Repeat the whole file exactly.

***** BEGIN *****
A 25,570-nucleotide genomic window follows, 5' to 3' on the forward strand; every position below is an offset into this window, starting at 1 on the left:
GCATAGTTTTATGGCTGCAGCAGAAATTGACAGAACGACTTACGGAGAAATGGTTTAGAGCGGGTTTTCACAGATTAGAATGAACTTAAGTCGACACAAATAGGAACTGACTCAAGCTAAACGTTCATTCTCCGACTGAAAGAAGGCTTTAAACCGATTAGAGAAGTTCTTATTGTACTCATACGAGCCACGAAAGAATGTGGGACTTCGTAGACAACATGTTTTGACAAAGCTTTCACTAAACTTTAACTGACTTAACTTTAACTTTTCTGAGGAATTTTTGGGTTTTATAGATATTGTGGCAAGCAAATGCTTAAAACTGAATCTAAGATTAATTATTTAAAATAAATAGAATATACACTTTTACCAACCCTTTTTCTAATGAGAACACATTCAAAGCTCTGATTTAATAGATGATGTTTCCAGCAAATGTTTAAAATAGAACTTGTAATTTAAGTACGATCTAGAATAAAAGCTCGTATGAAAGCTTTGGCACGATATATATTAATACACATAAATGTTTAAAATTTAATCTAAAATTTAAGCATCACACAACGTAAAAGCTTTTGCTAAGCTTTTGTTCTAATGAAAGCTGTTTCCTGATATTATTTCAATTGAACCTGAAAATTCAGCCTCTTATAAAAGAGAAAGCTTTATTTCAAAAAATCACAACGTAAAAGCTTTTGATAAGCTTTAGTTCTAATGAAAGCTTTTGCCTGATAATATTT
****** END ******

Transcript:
A 25,570-nucleotide genomic window follows, 5' to 3' on the forward strand; every position below is an offset into this window, starting at 1 on the left:
GCATAGTTTTATGGCTGCAGCAGAAATTGACAGAACGACTTACGGAGAAATGGTTTAGAGCGGGTTTTCACAGATTAGAATGAACTTAAGTCGACACAAATAGGAACTGACTCAAGCTAAACGTTCATTCTCCGACTGAAAGAAGGCTTTAAACCGATTAGAGAAGTTCTTATTGTACTCATACGAGCCACGAAAGAATGTGGGACTTCGTAGACAACATGTTTTGACAAAGCTTTCACTAAACTTTAACTGACTTAACTTTAACTTTTCTGAGGAATTTTTGGGTTTTATAGATATTGTGGCAAGCAAATGCTTAAAACTGAATCTAAGATTAATTATTTAAAATAAATAGAATATACACTTTTACCAACCCTTTTTCTAATGAGAACACATTCAAAGCTCTGATTTAATAGATGATGTTTCCAGCAAATGTTTAAAATAGAACTTGTAATTTAAGTACGATCTAGAATAAAAGCTCGTATGAAAGCTTTGGCACGATATATATTAATACACATAAATGTTTAAAATTTAATCTAAAATTTAAGCATCACACAACGTAAAAGCTTTTGCTAAGCTTTTGTTCTAATGAAAGCTGTTTCCTGATATTATTTCAATTGAACCTGAAAATTCAGCCTCTTATAAAAGAGAAAGCTTTATTTCAAAAAATCACAACGTAAAAGCTTTTGATAAGCTTTAGTTCTAATGAAAGCTTTTGCCTGATAATATTT